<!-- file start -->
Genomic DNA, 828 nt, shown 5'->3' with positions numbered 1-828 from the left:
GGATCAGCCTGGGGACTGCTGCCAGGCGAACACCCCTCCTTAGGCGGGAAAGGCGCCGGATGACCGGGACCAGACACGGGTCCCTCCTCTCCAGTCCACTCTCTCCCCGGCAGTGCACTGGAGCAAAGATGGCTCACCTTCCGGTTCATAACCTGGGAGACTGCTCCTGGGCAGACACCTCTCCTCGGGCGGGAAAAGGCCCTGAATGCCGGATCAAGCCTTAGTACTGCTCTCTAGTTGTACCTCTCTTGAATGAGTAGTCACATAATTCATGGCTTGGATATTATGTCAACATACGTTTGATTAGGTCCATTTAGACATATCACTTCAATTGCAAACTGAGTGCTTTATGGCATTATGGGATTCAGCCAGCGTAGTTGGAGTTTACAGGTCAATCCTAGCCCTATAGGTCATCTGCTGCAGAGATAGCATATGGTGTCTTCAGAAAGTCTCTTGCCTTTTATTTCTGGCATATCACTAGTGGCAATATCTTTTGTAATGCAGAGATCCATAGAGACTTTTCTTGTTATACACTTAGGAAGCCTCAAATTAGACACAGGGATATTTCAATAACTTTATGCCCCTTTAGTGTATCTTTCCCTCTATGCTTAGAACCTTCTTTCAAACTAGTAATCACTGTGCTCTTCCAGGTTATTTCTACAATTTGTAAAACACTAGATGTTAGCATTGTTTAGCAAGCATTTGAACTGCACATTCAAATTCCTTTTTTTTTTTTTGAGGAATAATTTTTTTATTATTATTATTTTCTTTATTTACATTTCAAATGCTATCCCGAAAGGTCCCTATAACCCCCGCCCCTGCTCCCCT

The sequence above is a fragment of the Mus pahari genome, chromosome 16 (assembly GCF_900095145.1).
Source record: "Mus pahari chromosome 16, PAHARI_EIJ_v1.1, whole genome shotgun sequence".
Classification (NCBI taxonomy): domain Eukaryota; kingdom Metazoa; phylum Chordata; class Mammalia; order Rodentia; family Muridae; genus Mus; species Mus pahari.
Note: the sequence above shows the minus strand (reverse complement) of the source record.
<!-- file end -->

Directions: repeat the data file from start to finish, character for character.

Genomic DNA, 828 nt, shown 5'->3' with positions numbered 1-828 from the left:
GGATCAGCCTGGGGACTGCTGCCAGGCGAACACCCCTCCTTAGGCGGGAAAGGCGCCGGATGACCGGGACCAGACACGGGTCCCTCCTCTCCAGTCCACTCTCTCCCCGGCAGTGCACTGGAGCAAAGATGGCTCACCTTCCGGTTCATAACCTGGGAGACTGCTCCTGGGCAGACACCTCTCCTCGGGCGGGAAAAGGCCCTGAATGCCGGATCAAGCCTTAGTACTGCTCTCTAGTTGTACCTCTCTTGAATGAGTAGTCACATAATTCATGGCTTGGATATTATGTCAACATACGTTTGATTAGGTCCATTTAGACATATCACTTCAATTGCAAACTGAGTGCTTTATGGCATTATGGGATTCAGCCAGCGTAGTTGGAGTTTACAGGTCAATCCTAGCCCTATAGGTCATCTGCTGCAGAGATAGCATATGGTGTCTTCAGAAAGTCTCTTGCCTTTTATTTCTGGCATATCACTAGTGGCAATATCTTTTGTAATGCAGAGATCCATAGAGACTTTTCTTGTTATACACTTAGGAAGCCTCAAATTAGACACAGGGATATTTCAATAACTTTATGCCCCTTTAGTGTATCTTTCCCTCTATGCTTAGAACCTTCTTTCAAACTAGTAATCACTGTGCTCTTCCAGGTTATTTCTACAATTTGTAAAACACTAGATGTTAGCATTGTTTAGCAAGCATTTGAACTGCACATTCAAATTCCTTTTTTTTTTTTTGAGGAATAATTTTTTTATTATTATTATTTTCTTTATTTACATTTCAAATGCTATCCCGAAAGGTCCCTATAACCCCCGCCCCTGCTCCCCT

The sequence above is a fragment of the Mus pahari genome, chromosome 16 (assembly GCF_900095145.1).
Source record: "Mus pahari chromosome 16, PAHARI_EIJ_v1.1, whole genome shotgun sequence".
Classification (NCBI taxonomy): domain Eukaryota; kingdom Metazoa; phylum Chordata; class Mammalia; order Rodentia; family Muridae; genus Mus; species Mus pahari.
Note: the sequence above shows the minus strand (reverse complement) of the source record.